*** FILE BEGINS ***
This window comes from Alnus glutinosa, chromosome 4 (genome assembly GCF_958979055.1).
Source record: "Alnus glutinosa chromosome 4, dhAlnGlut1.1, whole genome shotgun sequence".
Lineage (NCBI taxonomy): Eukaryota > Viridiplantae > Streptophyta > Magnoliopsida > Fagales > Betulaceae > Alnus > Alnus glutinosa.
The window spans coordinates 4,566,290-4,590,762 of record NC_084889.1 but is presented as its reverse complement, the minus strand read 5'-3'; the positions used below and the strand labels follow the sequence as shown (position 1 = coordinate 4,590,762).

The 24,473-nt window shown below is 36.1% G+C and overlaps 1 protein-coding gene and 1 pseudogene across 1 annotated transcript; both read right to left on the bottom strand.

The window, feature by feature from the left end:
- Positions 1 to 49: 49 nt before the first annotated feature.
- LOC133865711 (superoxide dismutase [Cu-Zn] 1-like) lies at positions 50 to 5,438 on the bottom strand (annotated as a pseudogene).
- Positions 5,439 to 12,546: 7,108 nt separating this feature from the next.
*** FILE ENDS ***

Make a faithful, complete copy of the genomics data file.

This window comes from Alnus glutinosa, chromosome 4 (genome assembly GCF_958979055.1).
Source record: "Alnus glutinosa chromosome 4, dhAlnGlut1.1, whole genome shotgun sequence".
Lineage (NCBI taxonomy): Eukaryota > Viridiplantae > Streptophyta > Magnoliopsida > Fagales > Betulaceae > Alnus > Alnus glutinosa.
The window spans coordinates 4,566,290-4,590,762 of record NC_084889.1 but is presented as its reverse complement, the minus strand read 5'-3'; the positions used below and the strand labels follow the sequence as shown (position 1 = coordinate 4,590,762).

The 24,473-nt window shown below is 36.1% G+C and overlaps 1 protein-coding gene and 1 pseudogene across 1 annotated transcript; both read right to left on the bottom strand.

The window, feature by feature from the left end:
- Positions 1 to 49: 49 nt before the first annotated feature.
- LOC133865711 (superoxide dismutase [Cu-Zn] 1-like) lies at positions 50 to 5,438 on the bottom strand (annotated as a pseudogene).
- Positions 5,439 to 12,546: 7,108 nt separating this feature from the next.